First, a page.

Authors:Cecilie Schou Andreassen, Wilmar B. Schaufeli, and Ståle Pallesen
Griffiths, Demetrovics, and Atroszko ( 2018 ) present and discuss 10 myths about work addiction/workaholism. Strangely enough, they do so without explicitly defining work addiction. In this paper, we show that
The debate paper “Ten myths about work addiction” by Griffiths, Demetrovics, and Atroszko ( 2018 ) intends to provide a debate platform, although it is framed as a narrative review and focuses on 10 potential myths
The article Ten myths about work addiction by Griffiths, Demetrovics, and Atroszko ( 2018 ) is a narrative review on work addiction (WA). Today, gambling disorder is the only behavioral addiction in fifth edition
Cerensodnom, D. (1989): Mongol ardīn domog ülger [Mongolian Folk Myths]. Ulānbātar, Sinĵlex Uxānī Akademīn Xel Joxiolīn Xürēlen, Ulsīn Xewlelīn Gajar.
Cleaves, F. W. (1982): The Secret History of the Mongols. Harvard
The ancient myth of Addictus presents a slave whose master set him free, but the slave was so used to his chains that when his master freed him, the slave wandered the land with his chains still intact. Reflecting
The Batavian myth was the idea that the Dutch people descended from the Batavians, a German tribe which settled in the Low Countries during the first century BC. Their revolt against the Roman rulers in AD 67, recorded in Tacitus' Historiae, remained an inspiration in Dutch historiography and politics up to the nineteenth century. This article focuses on two elements of the Batavian story in connection with Hungarian history. Firstly, the Batavians were soldiers in the Roman army, who encamped in the region of the Danube near Budapest, after having left the Rhine delta. Secondly, the early humanist Dutch chronicler Cornelius Aurelius introduced a Batavian ancestor, a Hungarian prince called Battus. The details of these two independent facts are discussed as part of the history of Dutch-Hungarian relationship.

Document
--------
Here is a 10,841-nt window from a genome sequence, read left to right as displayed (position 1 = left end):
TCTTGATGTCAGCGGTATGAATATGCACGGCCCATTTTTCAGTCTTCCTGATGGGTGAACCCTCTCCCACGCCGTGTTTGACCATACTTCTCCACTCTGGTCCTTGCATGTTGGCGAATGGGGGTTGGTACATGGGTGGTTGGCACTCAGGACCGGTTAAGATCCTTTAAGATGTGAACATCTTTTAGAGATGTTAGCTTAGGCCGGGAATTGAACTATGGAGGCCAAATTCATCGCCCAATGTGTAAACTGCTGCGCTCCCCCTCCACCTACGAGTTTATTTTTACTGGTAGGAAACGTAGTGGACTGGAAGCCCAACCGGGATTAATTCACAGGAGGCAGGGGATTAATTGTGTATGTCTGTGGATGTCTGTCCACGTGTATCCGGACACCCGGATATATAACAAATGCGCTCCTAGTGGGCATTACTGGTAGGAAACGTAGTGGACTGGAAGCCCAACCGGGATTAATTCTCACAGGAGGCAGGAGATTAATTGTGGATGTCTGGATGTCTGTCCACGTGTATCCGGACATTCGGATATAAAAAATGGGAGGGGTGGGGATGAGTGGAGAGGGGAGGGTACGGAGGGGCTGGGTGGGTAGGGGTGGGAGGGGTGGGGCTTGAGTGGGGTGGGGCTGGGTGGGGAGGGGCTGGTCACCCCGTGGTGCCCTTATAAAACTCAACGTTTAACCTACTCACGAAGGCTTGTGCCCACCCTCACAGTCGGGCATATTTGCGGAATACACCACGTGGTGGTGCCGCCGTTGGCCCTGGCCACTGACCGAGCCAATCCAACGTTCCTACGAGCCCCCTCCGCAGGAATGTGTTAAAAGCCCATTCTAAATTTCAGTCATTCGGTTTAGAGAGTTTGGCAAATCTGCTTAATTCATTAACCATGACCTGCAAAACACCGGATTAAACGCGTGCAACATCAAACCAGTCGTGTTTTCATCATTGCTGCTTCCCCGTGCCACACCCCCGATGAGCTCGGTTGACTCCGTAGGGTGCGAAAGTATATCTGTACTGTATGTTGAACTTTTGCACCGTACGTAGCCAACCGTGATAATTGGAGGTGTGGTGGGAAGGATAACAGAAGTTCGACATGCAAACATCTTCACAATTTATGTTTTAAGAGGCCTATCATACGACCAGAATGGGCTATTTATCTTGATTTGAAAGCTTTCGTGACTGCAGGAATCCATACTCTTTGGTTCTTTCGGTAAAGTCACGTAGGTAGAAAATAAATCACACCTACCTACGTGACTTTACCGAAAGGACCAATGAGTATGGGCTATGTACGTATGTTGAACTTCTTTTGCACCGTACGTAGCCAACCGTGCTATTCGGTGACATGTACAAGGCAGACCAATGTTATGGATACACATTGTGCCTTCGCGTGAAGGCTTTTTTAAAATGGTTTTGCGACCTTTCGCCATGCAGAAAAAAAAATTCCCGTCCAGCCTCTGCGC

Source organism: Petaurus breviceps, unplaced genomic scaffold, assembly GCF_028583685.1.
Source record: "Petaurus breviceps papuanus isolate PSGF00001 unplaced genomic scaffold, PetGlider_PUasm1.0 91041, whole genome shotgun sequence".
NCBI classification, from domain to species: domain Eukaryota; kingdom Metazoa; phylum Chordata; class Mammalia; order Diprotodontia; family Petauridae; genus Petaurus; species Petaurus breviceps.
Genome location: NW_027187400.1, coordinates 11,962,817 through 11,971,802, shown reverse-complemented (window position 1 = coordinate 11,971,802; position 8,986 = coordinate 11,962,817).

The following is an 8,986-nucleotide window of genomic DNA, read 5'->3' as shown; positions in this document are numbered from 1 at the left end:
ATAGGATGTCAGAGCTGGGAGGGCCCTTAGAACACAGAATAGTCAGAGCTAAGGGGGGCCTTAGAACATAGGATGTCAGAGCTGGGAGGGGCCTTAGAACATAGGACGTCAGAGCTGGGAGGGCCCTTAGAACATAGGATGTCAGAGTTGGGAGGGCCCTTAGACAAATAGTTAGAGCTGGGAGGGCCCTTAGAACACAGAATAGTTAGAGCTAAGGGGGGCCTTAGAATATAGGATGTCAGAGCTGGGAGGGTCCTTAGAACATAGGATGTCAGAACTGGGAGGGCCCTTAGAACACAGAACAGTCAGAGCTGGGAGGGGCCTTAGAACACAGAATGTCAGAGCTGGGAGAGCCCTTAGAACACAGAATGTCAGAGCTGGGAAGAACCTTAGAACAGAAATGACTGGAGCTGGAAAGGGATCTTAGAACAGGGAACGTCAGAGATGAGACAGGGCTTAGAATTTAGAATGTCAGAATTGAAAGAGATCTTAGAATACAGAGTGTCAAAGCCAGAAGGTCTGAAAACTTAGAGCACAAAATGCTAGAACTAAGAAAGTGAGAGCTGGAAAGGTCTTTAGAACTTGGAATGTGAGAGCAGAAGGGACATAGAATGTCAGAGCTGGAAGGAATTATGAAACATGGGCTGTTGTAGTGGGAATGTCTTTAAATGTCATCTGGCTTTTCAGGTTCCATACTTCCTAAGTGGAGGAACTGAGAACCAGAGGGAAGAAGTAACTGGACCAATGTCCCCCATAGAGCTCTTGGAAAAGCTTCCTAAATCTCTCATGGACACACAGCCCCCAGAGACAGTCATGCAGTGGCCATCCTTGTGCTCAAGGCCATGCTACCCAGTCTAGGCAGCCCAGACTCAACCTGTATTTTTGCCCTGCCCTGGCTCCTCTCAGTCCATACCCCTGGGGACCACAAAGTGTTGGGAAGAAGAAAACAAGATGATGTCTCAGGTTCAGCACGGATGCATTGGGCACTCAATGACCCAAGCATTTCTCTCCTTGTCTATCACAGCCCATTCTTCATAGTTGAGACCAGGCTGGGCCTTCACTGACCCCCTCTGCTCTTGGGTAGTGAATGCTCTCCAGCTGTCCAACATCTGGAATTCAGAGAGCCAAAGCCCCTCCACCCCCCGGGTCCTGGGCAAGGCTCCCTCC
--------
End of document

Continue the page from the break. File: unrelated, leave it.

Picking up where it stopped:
In the Mediterranean French-speaking literature, Salah Stétié, the erratic poet with cosmopolitan destiny, embraces the eastern
and western banks of the Mediterranean and becomes the perfect mediator between the East and the Occident. On the other side
of the Mediterranean, the Memory acts like a catalyst and it fixes the imaginary of the poet who wishes only the Return. Therefore,
it is this desire that works out, constructs and illuminates the way the poet operates a true reflection on the memory and
the identity through the evocation of the myths and the mythical figures. By a kind of re-actualization of the memory, the
myths bridge the world, the country. The author wants to find the union between the man and the world and from his state of
exile, he raises questions about his place in the universe. By its dual mythical membership, the Eastern and the Western one,
Salah Stétié is also capable to use this ancestral antiquated background which strengthens with its personal capital contribution.
In a progressive creative dash, the poet devotes the myth and invents his own myths which propose immutable and eternal values.
The renewal and the reformulation of the myth make it possible that the poet restores his perennial and universal dimension.
The fragments of Ephippos’ Geryones include a long description of a huge fish cooked by Geryones in a correspondingly oversized casserole (fr. 5). This kind of description is amply paralleled in folktales from around the world concerning gigantic objects. Stories of this type were widely diffused already in antiquity, both in Greece and in the Near East. It is likely that Ephippos’ passage was inspired by the popular narrative tradition of his time. Comparison with the folktale material helps understand the context of fr. 5 and its function in the play. Various traditional elements of Geryones’ myth (his gigantic size, herds of oxen, far-off island, and the cup of Helios used to reach it) are comically reflected in Ephippos’ text, intermingled with folktale motifs. As usually in folk tradition, the description of the giant fish may have been a false tale. It would doubtless stimulate the appetite of Heracles, the central hero of the play, and incite him to travel to Geryones’ land; but the hero would be finally disappointed of the huge meal he expected (a common motif in Attic comedy). Fr. 3 from the same play indicates that “Heracles losing his meal” was a recurrent Leitmotiv in the plot.